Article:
Deadline looms for €10,000 Michel Déon Prize

Ida Milne, Emilie Pine and David Bolton are frontrunners for inaugural nonfiction prize

Michel Déon at home in Ireland. Photograph:  Elisabeth Andanson/Sygma via Getty Images

Michel Déon at home in Ireland. Photograph: Elisabeth Andanson/Sygma via Getty Images

 

Nominations close in just over a week for the inaugural €10,000 Michel Déon Prize for the best work of nonfiction by a writer living in Ireland and the three most popular titles so far are Stacking the Coffins by Ida Milne; Notes to Self: Essays by Emilie Pine and Conflict, Peace and Mental Health: Addressing the consequences of conflict and trauma in Northern Ireland by David Bolton.

Other nominated titles to date include:

To be a Machine by Mark O’Connell

A History of the Future by Peter Bowler

The Cow Book by John Connell

Michael Davitt: After the Land League, 1881-1906 by Carla King

Mind on Fire by Arnold Thomas Fanning

The Doctor’s Wife Is Dead by Andrew Tierney

A Time to Risk All by Clodagh Finn

Ghosts of the Somme: Commemoration and Culture War in Northern Ireland by Jonathan Evershed

The Vanquished: Why the First World War Failed to End, 1917-1923 by Robert Gerwarth

An Army of Tribes: British Army Cohesion, Deviancy and Murder in Northern Ireland by Edward Burke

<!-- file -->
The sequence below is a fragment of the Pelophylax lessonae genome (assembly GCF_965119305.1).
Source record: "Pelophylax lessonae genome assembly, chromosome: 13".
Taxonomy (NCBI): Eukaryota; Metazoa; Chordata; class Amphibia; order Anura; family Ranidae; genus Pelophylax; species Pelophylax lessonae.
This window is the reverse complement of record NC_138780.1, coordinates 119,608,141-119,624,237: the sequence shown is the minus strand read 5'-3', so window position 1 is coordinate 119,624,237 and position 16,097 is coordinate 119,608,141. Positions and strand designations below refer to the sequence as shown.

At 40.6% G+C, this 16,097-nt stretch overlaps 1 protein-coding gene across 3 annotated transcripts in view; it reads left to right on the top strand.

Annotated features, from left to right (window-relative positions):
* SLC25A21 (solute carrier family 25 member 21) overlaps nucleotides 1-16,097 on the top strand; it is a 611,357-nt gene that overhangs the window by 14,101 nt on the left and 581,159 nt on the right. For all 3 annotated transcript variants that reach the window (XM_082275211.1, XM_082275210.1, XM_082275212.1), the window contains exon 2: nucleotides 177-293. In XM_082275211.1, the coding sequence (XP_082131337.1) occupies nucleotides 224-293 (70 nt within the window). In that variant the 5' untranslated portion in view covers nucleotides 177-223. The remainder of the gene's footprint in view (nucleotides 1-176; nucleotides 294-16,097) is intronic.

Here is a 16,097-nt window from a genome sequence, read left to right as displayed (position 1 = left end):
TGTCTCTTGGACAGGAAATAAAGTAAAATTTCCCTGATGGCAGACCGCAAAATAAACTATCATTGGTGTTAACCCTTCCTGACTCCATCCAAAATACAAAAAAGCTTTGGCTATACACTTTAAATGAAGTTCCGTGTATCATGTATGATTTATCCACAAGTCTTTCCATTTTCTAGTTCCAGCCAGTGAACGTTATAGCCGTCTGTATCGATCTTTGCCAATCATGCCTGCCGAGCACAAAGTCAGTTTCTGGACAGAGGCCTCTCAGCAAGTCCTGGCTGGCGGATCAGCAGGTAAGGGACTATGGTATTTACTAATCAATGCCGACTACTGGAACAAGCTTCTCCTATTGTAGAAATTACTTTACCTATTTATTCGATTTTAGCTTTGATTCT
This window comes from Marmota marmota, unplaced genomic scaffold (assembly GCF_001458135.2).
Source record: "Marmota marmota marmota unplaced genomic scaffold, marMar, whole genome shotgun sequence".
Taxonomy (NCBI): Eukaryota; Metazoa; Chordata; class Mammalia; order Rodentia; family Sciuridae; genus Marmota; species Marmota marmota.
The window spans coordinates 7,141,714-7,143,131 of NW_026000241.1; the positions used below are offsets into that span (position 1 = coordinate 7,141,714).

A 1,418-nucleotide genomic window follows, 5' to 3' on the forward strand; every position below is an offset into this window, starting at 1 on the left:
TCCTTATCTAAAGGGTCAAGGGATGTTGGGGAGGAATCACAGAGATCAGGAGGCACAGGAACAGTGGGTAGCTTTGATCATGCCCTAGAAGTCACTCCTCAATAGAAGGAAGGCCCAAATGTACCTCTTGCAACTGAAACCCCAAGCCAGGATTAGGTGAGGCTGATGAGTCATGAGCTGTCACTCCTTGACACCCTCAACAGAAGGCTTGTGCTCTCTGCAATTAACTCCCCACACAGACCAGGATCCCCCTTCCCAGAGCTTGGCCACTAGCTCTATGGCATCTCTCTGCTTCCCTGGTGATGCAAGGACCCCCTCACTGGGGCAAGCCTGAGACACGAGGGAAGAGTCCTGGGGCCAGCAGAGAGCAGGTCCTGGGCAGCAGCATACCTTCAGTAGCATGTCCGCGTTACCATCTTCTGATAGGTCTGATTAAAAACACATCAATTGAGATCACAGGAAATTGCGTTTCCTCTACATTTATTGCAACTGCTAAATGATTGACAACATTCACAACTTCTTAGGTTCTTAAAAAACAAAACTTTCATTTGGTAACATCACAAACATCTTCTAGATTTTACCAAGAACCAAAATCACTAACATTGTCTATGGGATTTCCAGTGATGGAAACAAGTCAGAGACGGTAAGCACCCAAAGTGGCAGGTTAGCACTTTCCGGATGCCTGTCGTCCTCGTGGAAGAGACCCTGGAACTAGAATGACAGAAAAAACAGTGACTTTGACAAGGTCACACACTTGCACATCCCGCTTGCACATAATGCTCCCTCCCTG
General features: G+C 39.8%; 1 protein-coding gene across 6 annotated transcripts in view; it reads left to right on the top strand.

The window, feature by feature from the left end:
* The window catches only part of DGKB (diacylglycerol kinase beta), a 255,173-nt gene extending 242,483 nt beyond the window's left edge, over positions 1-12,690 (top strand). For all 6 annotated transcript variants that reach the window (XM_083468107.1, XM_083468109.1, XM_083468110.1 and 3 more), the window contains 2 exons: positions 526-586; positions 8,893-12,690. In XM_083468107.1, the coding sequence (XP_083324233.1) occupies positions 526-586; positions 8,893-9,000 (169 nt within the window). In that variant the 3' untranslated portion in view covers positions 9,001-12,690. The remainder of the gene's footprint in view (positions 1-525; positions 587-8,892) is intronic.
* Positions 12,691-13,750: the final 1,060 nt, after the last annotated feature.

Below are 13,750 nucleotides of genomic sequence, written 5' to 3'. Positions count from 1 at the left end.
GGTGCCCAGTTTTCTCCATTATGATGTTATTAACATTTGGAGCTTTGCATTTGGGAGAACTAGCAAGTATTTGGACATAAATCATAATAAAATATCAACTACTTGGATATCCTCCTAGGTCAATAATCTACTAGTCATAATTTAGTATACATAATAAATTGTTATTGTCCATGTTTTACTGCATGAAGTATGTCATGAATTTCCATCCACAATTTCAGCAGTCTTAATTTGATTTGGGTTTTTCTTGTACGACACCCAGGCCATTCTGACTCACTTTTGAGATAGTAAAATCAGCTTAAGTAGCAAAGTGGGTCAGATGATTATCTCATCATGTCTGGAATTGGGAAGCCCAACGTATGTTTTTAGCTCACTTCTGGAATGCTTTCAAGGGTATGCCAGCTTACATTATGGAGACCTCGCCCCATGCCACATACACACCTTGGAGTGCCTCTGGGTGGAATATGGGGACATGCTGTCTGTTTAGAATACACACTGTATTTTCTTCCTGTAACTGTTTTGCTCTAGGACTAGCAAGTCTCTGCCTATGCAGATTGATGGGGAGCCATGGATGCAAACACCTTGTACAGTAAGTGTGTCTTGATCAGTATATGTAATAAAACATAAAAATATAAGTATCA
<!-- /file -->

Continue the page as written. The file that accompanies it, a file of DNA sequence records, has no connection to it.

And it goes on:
I Found My Tribe by Ruth Fitzmaurice

The Royal Irish Academy will choose the winner of the €10,000 prize, which is funded by the Department of Foreign Affairs and Trade. It is named after the French writer Michel Déon, who lived for more than 40 years in the west of Ireland. Déon died in Galway at the age of 97 on December 28th, 2016. He published more than 50 works of fiction and non-fiction. Horseman Pass By, his tribute to Ireland, was published by Lilliput Press shortly before his death. Two of Déon’s Irish-set novels from the early 1970s, The Wild Ponies and A Purple Taxi, won major French literary awards. The film adaptation of Un Taxi Mauve was shot in Connemara and starred Charlotte Rampling, Peter Ustinov and Fred Astaire.

Minister for Foreign Affairs Simon Coveney said the prize was “a very appropriate way to remember the great French writer Michel Déon, who spent so many years in Ireland.”

The judging panel, chaired by Michael Cronin (TCD, Language and Culture); includes Ruth Hegarty (Head of RIA Publications); Gerardine Meaney (UCD, Cultural Studies; Literature); Hastings Donnan (QUB, Anthropology); Ciaran Brady (TCD, History; Biography); Jane Conroy (NUIG, Culture and Literature) and Claire Connolly (UCC, Literature). Titles can be nominated on ria.ie/michel-deon-prize.

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